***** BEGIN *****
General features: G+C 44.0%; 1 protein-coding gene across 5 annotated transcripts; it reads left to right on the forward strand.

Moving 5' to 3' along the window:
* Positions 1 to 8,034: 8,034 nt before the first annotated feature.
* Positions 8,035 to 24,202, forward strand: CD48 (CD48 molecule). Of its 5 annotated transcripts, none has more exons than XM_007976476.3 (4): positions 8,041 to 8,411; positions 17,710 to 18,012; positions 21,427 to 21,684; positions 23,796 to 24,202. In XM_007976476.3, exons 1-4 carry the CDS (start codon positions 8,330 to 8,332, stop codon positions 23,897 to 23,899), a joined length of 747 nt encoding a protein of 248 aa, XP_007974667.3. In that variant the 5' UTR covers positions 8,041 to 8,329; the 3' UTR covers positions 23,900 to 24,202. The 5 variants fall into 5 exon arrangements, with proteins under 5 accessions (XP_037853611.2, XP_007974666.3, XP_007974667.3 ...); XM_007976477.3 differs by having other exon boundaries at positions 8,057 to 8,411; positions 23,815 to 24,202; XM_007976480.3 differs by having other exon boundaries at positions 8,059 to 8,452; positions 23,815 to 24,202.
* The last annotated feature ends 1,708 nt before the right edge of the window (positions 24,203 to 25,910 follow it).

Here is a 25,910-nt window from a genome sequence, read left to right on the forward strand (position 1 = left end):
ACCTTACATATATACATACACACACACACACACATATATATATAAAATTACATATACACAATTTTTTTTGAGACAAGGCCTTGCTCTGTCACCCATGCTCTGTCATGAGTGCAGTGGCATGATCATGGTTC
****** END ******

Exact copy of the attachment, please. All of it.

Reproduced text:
General features: G+C 44.0%; 1 protein-coding gene across 5 annotated transcripts; it reads left to right on the forward strand.

Moving 5' to 3' along the window:
* Positions 1 to 8,034: 8,034 nt before the first annotated feature.
* Positions 8,035 to 24,202, forward strand: CD48 (CD48 molecule). Of its 5 annotated transcripts, none has more exons than XM_007976476.3 (4): positions 8,041 to 8,411; positions 17,710 to 18,012; positions 21,427 to 21,684; positions 23,796 to 24,202. In XM_007976476.3, exons 1-4 carry the CDS (start codon positions 8,330 to 8,332, stop codon positions 23,897 to 23,899), a joined length of 747 nt encoding a protein of 248 aa, XP_007974667.3. In that variant the 5' UTR covers positions 8,041 to 8,329; the 3' UTR covers positions 23,900 to 24,202. The 5 variants fall into 5 exon arrangements, with proteins under 5 accessions (XP_037853611.2, XP_007974666.3, XP_007974667.3 ...); XM_007976477.3 differs by having other exon boundaries at positions 8,057 to 8,411; positions 23,815 to 24,202; XM_007976480.3 differs by having other exon boundaries at positions 8,059 to 8,452; positions 23,815 to 24,202.
* The last annotated feature ends 1,708 nt before the right edge of the window (positions 24,203 to 25,910 follow it).

Here is a 25,910-nt window from a genome sequence, read left to right on the forward strand (position 1 = left end):
ACCTTACATATATACATACACACACACACACACATATATATATAAAATTACATATACACAATTTTTTTTGAGACAAGGCCTTGCTCTGTCACCCATGCTCTGTCATGAGTGCAGTGGCATGATCATGGTTC